The use of drones has already been increasing in the United States. The Bureau of Customs and Border Protection is operating nine drone vehicles to monitor the borders. But in 2011, the CBP permitted a local law enforcement unit in North Dakota to use a drone in normal operations. And slowly, law enforcement agencies began to acquire drones for their normal operations, in Florida, South Carolina, Colorado, and New York. Experts are predicting that there may be somewhere near 300,000 new drones launched in the United States within the next decade.
Pressure is reportedly building for drones to be given the same access to the sky as manned aircraft.
“It’s going to be the next big revolution in aviation. It’s coming,” says Dan Elwell, the Aerospace Industries Association’s vice president for civil aviation.
Congress has given the FAA a deadline of September 2015 to allow civilian and military drones to fly in civilian airspace by passing the FAA Reauthorization Act. That has compelled the FAA to propose rules for allowing limited commercial use of small drones for the first time.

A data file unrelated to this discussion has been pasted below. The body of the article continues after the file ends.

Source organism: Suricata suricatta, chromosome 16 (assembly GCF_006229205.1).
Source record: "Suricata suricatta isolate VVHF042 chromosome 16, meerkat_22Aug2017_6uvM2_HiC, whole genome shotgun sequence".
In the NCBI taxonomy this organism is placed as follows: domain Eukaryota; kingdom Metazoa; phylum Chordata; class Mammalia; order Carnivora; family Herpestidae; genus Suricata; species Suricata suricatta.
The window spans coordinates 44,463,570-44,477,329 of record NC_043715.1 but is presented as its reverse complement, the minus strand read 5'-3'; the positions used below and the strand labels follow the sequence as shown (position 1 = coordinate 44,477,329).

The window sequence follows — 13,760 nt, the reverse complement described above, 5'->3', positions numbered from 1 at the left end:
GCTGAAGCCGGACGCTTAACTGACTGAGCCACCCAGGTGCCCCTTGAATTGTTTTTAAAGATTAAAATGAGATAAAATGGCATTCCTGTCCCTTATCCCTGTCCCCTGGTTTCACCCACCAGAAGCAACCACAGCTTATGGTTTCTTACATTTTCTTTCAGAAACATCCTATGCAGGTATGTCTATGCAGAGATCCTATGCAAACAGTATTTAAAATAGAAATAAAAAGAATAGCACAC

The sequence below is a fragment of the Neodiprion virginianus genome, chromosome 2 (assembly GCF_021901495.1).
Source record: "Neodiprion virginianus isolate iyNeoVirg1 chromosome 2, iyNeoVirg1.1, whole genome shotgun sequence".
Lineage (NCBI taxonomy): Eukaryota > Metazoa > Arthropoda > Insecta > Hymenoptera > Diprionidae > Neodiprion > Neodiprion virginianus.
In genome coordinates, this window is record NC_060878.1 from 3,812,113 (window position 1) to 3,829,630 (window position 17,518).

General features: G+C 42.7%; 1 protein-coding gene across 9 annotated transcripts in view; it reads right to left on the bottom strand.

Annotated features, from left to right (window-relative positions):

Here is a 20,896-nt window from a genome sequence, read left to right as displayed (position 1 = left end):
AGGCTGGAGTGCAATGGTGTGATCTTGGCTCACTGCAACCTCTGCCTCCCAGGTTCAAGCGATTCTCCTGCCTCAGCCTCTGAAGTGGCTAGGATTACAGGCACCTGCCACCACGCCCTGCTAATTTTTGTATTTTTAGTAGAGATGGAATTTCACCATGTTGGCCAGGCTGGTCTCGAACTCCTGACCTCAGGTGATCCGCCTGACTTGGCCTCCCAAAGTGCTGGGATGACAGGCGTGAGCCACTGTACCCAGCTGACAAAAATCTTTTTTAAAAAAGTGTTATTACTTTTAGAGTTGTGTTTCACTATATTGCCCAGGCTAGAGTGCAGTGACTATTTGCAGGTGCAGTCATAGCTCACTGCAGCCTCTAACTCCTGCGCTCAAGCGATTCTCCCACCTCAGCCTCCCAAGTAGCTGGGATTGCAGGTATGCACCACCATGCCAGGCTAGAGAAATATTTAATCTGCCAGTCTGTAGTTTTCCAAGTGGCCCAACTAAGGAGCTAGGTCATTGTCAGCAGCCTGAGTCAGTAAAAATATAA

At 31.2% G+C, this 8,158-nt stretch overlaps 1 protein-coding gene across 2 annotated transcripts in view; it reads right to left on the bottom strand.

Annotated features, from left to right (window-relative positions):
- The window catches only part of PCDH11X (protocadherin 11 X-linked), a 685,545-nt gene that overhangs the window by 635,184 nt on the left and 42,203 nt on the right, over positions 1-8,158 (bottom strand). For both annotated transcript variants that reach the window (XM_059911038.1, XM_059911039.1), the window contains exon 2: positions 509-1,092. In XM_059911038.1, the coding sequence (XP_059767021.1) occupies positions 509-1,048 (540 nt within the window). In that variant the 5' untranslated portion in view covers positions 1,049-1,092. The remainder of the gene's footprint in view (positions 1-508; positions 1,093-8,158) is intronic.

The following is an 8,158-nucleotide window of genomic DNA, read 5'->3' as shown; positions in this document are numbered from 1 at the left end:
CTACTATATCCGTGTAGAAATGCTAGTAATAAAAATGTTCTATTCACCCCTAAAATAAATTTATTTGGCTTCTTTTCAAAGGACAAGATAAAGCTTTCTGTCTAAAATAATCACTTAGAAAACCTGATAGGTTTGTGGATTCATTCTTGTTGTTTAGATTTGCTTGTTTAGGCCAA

But not everyone is on board with the proposal.
"There are serious policy questions on the horizon about privacy and surveillance, by both government agencies and commercial entities," said Steven Aftergood, who heads the Project on Government Secrecy at the Federation of American Scientists.
The Electronic Frontier Foundation also is "concerned about the implications for surveillance by government agencies," commented attorney Jennifer Lynch.
The ACLU said of the FAA Reauthorization Act, “This bill would push the nation willy-nilly toward an era of aerial surveillance without any steps to protect the traditional privacy that Americans have always enjoyed and expected.”
For the ACLU and the rest of the 30 privacy groups which have submitted the petition to the FAA, there are major issues that arise from the increased use of drones in the United States. According to the petition, the drones pose “substantial threats to privacy” because they justify the use of heavy surveillance:
Drones present a unique threat to privacy. Drones are designed to undertake constant, persistent surveillance to a degree that former methods of aerial surveillance were unable to achieve. By virtue of their design, their size, and how high they can fly, [drones] can operate undetected in urban and rural environments.